Season opener provides trout and fun


This document is provided for archival purposes only. Archived documents do not reflect current WDFW regulations or policy and may contain factual inaccuracies.

Chuck Bolland, (360) 902-2255
OLYMPIA -- Fair weather across most of the state and hungry trout provided lots of family fun Saturday at the opening of the lowland land trout season.

Anglers at many lakes caught close to their limits of five trout. Many pan-sized fish were released as anglers remained on the water hoping for a lunker.

Large trout were caught in a number of lakes. For example, fishers at Stevens County's Loon Lake caught mackinaws up to 20 pounds and a two-pound rainbow. Deer Lake in Stevens County provided mackinaws up to 8.5 pounds and rainbows to 16 inches.

Fish Lake in Spokane County provided brook and brown trout to three pounds.

On the west side, anglers at some lakes in King, Snohomish, Whatcom and Skagit counties caught rainbow trout planted last year by the Washington Department of Fish and Wildlife. Those fish were in the 14 to 16 inch range.

A fisher at Pacific County's Black Lake caught a 24-inch rainbow weighing 5.7 pounds. Aberdeen Lake in Grays Harbor County provided a 3.5-pound rainbow trout that won the local fishing derby. Almost half of the trout caught in Stump Lake, also in Grays Harbor County, were rainbow trout averaging 16.6 inches. The largest was 19 inches and weighed more than three pounds.

Mason County's Prices Lake yielded a 21-inch rainbow and an angler at Jefferson County's Anderson Lake took home a 20-inch rainbow.

In the southwestern portion of Washington, Battleground Lake yielded 22 rainbows ranging from 18.5 to 29 inches in length.

Many other anglers caught and released trout in the 10-inch range. For example, a fisher using a float tube at Elma ponds in Grays Harbor caught and released almost 50 trout.

But lots of happy anglers took home close to their full five-trout limits.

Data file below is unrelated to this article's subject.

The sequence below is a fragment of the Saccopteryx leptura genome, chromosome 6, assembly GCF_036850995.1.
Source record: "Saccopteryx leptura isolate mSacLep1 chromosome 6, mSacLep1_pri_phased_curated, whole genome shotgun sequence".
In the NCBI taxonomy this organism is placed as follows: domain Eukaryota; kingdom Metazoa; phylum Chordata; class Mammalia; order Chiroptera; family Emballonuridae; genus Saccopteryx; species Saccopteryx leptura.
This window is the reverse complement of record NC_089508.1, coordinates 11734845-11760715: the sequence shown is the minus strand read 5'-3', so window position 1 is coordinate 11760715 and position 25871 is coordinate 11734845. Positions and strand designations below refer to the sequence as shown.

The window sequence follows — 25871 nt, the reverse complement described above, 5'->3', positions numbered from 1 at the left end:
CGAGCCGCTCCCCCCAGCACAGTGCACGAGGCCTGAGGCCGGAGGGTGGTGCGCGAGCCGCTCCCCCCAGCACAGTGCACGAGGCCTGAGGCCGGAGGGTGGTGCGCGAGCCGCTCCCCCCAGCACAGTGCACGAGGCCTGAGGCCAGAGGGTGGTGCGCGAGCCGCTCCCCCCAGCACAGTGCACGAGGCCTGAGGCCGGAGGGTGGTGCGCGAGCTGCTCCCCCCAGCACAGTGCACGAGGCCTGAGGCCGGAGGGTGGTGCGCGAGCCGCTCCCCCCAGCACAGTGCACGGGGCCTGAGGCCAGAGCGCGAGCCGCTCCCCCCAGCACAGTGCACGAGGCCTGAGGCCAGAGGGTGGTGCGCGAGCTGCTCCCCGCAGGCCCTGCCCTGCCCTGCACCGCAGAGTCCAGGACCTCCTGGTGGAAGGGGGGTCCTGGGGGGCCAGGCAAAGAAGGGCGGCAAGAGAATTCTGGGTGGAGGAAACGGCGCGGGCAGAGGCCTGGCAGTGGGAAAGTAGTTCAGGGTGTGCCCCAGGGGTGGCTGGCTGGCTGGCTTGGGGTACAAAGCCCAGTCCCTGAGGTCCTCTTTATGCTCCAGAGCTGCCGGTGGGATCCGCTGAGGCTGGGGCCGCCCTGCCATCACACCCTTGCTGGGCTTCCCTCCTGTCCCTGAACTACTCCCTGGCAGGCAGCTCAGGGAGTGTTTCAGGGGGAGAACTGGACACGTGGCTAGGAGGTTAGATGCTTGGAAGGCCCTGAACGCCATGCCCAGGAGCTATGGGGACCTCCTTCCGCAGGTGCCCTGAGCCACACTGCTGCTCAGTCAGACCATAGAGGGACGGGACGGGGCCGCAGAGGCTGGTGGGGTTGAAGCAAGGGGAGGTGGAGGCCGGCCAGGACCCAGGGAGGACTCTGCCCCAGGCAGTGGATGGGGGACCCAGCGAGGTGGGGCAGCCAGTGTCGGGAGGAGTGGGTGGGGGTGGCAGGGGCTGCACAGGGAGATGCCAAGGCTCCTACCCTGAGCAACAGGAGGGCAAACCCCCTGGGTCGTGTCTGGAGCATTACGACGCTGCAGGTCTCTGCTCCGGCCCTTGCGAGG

Here are the average catches from some of the state's hottest fishing lakes Saturday:

  • Region 1 (Eastern Washington):Cedar (4.9) Badger (4.8); Fishtrap (4.7) and Marshall (4.2)
  • Region 2 (East-central Washington):Pearrygin (4.7); Wapato (4.6); Park (4.0); Long (3.7) and Fish (3.6)
  • Region 3 (Central Washington): Lakes are open all year
  • Region 4 (Northern Puget Sound): Heart (4.9); Ki (4.4); Silver (4.3); Padden and Toad (4.4)
  • Region 5 (Southwestern Washington): Horsethief (4.2); Icehouse (3.7); Northwestern Reservoir (3.6) and Carlisle (3.2)
  • Region 6 (Olympic Peninsula): Failor (3.5); Loomis (2.4) and Aberdeen (2.0)
  • Region 7 (Southern Puget Sound): Benson (4.3); Summit (4.3); Anderson (4.2); Deep (4.0) and Bay (3.9)
Bern Shanks, director of the Washington Department of Fish and Wildlife, noted the department planted three million trout in state lakes this year to provide enjoyable fishing and tasty dinners.

"There are lots of trout remaining to be caught. Fishing is fun for everyone, but especially for families. I urge all parents to take their children to a lake for a picnic and day of fishing. It is one of the best experiences a family can have."

Children through age 14 can fish for trout and other game fish for free. Resident fishers from 15 through 69 must buy a $17 licenses. Senior citizens age 70 and older need a $3 license.

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